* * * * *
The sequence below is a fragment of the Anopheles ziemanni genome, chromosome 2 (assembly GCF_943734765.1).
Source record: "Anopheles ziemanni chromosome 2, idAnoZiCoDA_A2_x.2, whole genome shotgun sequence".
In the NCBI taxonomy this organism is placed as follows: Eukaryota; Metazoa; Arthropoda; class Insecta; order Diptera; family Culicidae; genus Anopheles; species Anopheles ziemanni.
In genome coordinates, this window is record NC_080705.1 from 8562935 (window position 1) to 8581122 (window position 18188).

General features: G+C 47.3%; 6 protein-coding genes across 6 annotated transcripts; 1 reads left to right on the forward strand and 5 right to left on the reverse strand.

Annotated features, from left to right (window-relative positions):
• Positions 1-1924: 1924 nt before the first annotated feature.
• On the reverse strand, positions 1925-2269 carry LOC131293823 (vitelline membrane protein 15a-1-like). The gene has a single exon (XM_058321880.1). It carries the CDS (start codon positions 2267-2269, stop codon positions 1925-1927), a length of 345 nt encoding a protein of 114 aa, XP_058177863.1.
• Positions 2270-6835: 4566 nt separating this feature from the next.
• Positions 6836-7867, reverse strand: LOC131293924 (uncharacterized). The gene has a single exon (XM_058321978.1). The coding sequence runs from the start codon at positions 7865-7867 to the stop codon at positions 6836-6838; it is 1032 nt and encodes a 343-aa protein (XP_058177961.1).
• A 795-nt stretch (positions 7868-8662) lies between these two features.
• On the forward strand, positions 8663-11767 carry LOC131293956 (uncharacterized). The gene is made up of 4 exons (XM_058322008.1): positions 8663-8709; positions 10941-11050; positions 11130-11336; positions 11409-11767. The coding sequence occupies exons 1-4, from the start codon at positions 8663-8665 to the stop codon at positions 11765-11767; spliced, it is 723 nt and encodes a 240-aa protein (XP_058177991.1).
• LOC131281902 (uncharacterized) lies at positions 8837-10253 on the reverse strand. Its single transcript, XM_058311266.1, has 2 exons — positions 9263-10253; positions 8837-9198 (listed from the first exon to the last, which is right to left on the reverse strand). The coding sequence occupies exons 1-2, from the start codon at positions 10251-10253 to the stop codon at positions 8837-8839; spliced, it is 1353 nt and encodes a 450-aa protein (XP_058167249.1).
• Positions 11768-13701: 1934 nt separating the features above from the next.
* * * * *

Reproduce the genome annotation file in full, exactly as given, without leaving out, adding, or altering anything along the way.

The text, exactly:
The sequence below is a fragment of the Anopheles ziemanni genome, chromosome 2 (assembly GCF_943734765.1).
Source record: "Anopheles ziemanni chromosome 2, idAnoZiCoDA_A2_x.2, whole genome shotgun sequence".
In the NCBI taxonomy this organism is placed as follows: Eukaryota; Metazoa; Arthropoda; class Insecta; order Diptera; family Culicidae; genus Anopheles; species Anopheles ziemanni.
In genome coordinates, this window is record NC_080705.1 from 8562935 (window position 1) to 8581122 (window position 18188).

General features: G+C 47.3%; 6 protein-coding genes across 6 annotated transcripts; 1 reads left to right on the forward strand and 5 right to left on the reverse strand.

Annotated features, from left to right (window-relative positions):
• Positions 1-1924: 1924 nt before the first annotated feature.
• On the reverse strand, positions 1925-2269 carry LOC131293823 (vitelline membrane protein 15a-1-like). The gene has a single exon (XM_058321880.1). It carries the CDS (start codon positions 2267-2269, stop codon positions 1925-1927), a length of 345 nt encoding a protein of 114 aa, XP_058177863.1.
• Positions 2270-6835: 4566 nt separating this feature from the next.
• Positions 6836-7867, reverse strand: LOC131293924 (uncharacterized). The gene has a single exon (XM_058321978.1). The coding sequence runs from the start codon at positions 7865-7867 to the stop codon at positions 6836-6838; it is 1032 nt and encodes a 343-aa protein (XP_058177961.1).
• A 795-nt stretch (positions 7868-8662) lies between these two features.
• On the forward strand, positions 8663-11767 carry LOC131293956 (uncharacterized). The gene is made up of 4 exons (XM_058322008.1): positions 8663-8709; positions 10941-11050; positions 11130-11336; positions 11409-11767. The coding sequence occupies exons 1-4, from the start codon at positions 8663-8665 to the stop codon at positions 11765-11767; spliced, it is 723 nt and encodes a 240-aa protein (XP_058177991.1).
• LOC131281902 (uncharacterized) lies at positions 8837-10253 on the reverse strand. Its single transcript, XM_058311266.1, has 2 exons — positions 9263-10253; positions 8837-9198 (listed from the first exon to the last, which is right to left on the reverse strand). The coding sequence occupies exons 1-2, from the start codon at positions 10251-10253 to the stop codon at positions 8837-8839; spliced, it is 1353 nt and encodes a 450-aa protein (XP_058167249.1).
• Positions 11768-13701: 1934 nt separating the features above from the next.